Chasing Mirages


by on Feb.23, 2010, under Posts

Urination, defecation and flatulence are all favorite topics of mine.  They never get old.  If I live to be 90, I’ll still laugh when someone within earshot lets one rip.  Especially if it’s a shart.  So it’s fitting that my first substantive post is about toilets.

In the past, public toilets in China were notoriously bad – dirty, smelly, leaky, plugged up, and often filled with maggots.  They’re probably still not great in much of the country, but I’ve been pleasantly surprised by the quality of public toilets in Beijing.  Here’s a urinal I found on Gulou Dajie, in an old neighborhood with lots of hutongs (ancient alleyways) and siheyuan (ancient courtyard-style houses).

Notice anything odd about this urinal?

I’ll give you a hint: how do you flush it?

It’s a waterless urinal!    Though I know they’re becoming more common, I recall seeing only two waterless urinals in the States before, both Clivus Multrums.  WTF is a Clivus Multrum, you ask?  Here’s a picture of a Clivus diagram, taken at the beautiful Walden Pond state park in Concord, Massachusetts:

It’s a composting toilet, no water required!  It has a fan for air circulation, which can easily be powered by a small solar panel.

Two great things about the Clivus Multrum:  1) Unlike oldschool outhouses, they do not stink at all.  Amazing!  2) Some may disagree, but my favorite part of the Clivus experience is that it blows cool air up your butt while you’re pinching loaves.

If you look closely at the urinal picture, you can make out the brand name, Sunming.  I did some searching and found the company’s website, so you can order one for your own home or business.

Last week, I flew out of the Beijing Capital International Airport and was again pleasantly surprised to see waterless urinals.  Unfortunately, a cleaning guy kept hovering around and I didn’t want to get in trouble for taking pictures in an airport.  But this is your lucky day urine luck today.  Someone posted a picture at  According to some sources, the Beijing airport uses Falcon Waterfree urinals, but the one I used was a more prominent toilet brand, maybe Kohler.

Why such a big deal over waterless urinals, you ask.  Even more so than in the States, clean water is a scarce resource in China.  Each urinal flush uses 1-3 gallons of water.  Assuming (conservatively) a public urinal gets flushed 30 times a day, over the course of a year, even the most efficient flushing urinal uses over 10,000 gallons of water.

According to the World Health Organization, a human being’s consumption and hygiene needs can be met with 100 liters of water a day, which converts to 9,600 gallons a year (by one estimate, the average American uses 650 liters a day – over 60,000 gallons a year).  Each flushing urinal replaced with a waterless urinal can save more than enough water to ensure the health of a human being.  You tell me which is the more worthwhile use of 10,000 gallons – the health of a person, or flushing something that flows down on its own?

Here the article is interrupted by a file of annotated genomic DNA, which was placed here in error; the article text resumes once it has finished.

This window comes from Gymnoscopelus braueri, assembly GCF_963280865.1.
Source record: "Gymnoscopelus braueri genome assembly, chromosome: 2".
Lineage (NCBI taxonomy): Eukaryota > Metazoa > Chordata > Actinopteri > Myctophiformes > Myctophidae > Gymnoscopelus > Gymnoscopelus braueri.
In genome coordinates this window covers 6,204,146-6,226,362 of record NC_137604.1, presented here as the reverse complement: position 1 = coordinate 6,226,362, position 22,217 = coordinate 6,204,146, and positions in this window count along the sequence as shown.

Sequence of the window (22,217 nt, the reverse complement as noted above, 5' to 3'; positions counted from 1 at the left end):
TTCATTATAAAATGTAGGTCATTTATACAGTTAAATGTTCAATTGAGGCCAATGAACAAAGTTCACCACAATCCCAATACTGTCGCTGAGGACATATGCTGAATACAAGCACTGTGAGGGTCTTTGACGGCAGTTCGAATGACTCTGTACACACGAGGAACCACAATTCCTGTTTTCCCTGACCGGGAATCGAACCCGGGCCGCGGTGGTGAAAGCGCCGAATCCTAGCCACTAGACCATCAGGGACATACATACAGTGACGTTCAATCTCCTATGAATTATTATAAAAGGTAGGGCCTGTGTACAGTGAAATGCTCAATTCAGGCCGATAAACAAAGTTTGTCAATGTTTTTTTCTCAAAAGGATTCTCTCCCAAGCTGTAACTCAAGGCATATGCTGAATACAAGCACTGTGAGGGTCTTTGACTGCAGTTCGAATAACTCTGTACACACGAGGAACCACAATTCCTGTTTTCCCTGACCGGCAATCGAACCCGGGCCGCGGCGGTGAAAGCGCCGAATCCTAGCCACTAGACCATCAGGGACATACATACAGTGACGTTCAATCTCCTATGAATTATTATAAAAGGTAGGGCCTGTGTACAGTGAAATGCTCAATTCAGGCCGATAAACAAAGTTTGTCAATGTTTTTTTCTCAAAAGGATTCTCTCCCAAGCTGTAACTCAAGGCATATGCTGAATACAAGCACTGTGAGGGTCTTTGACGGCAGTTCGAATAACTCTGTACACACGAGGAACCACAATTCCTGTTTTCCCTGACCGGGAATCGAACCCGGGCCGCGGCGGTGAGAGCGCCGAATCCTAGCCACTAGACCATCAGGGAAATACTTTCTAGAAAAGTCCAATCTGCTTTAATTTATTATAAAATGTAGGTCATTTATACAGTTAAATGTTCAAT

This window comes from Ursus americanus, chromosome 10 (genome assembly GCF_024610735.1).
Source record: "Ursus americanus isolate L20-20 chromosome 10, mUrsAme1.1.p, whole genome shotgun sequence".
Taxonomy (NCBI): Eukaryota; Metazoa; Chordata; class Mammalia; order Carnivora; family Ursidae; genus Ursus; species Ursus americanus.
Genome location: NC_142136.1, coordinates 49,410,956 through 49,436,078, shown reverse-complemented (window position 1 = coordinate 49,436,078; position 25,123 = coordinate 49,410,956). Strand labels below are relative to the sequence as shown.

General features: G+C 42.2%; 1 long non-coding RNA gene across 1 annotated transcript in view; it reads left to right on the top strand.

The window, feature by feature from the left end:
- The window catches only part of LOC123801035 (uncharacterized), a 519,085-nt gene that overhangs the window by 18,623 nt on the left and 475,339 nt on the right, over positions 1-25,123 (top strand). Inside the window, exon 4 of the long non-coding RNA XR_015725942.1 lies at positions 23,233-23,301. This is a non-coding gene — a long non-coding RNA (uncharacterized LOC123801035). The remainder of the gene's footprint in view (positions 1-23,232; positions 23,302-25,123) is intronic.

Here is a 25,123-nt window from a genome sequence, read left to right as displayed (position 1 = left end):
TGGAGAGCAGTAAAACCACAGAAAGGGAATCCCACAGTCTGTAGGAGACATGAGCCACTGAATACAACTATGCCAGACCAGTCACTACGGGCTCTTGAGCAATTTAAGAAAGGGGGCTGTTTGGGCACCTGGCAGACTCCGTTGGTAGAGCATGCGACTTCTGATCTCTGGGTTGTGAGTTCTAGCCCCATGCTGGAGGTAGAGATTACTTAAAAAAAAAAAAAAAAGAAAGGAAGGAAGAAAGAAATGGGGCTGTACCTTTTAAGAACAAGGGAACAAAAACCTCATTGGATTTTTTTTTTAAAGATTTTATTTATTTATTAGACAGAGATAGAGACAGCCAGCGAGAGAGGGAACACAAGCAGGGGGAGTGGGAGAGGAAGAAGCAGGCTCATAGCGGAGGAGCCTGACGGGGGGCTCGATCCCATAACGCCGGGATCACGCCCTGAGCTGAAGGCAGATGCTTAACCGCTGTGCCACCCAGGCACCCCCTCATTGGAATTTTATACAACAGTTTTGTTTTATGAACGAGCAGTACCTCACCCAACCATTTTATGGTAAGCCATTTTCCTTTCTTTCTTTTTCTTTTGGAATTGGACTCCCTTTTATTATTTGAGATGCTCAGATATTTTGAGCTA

Even more ridiculous, modern sewage systems mix feces with everything else.  This wastes a great source of fertilizer and increases the load of sewage treatment plants by at least an order of magnitude.  The great majority of used water (e.g. shower water, dishwater, hand-washing water, laundry water, even piss water) does NOT need to be treated rigorously before it is re-introduced into the water cycle, but as soon as you mix poo with it, ALL of it must be treated.  My solution:  Clivuses for everybody!!!

One local NGO trying to advance the cause of enlightened poopers in China is Clean Water Alliances.  Their English website is not perfect, but you can get the general idea of their work.

For further reading, I highly recommend pages 220-222 of Amory Lovins’s book Natural Capitalism.  Shoot, just read the whole book.

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5 Comments for this entry

  • SALArch

    LOVE Lovins’ Natural Capitalism…you’ve inspired a reread!

  • Frances

    Wow, that’s fascinating. I think I’ve been on one of those Clivuses at a national park too, but I hadn’t really thought about how they work.

    So people just need to be trained to sort their poo out of sewage, just like they’re trained to sort their recyclables out of trash.

    You should go work for one of these green toilet companies next! Just tell them your two great passions are poo and environmentalism.

    • Mirage Chaser

      Great suggestions! Let’s design a poo ladle. We’ll be millionaires!

      I should look for business development positions at Clivus.

  • L's Mama

    I’m amused and impressed. At first I thought it was going to be all fluff about poo and toilets, but you actually made a good point about water conservation. Impressive for your second post. Write on and have fun on the other side of the world!

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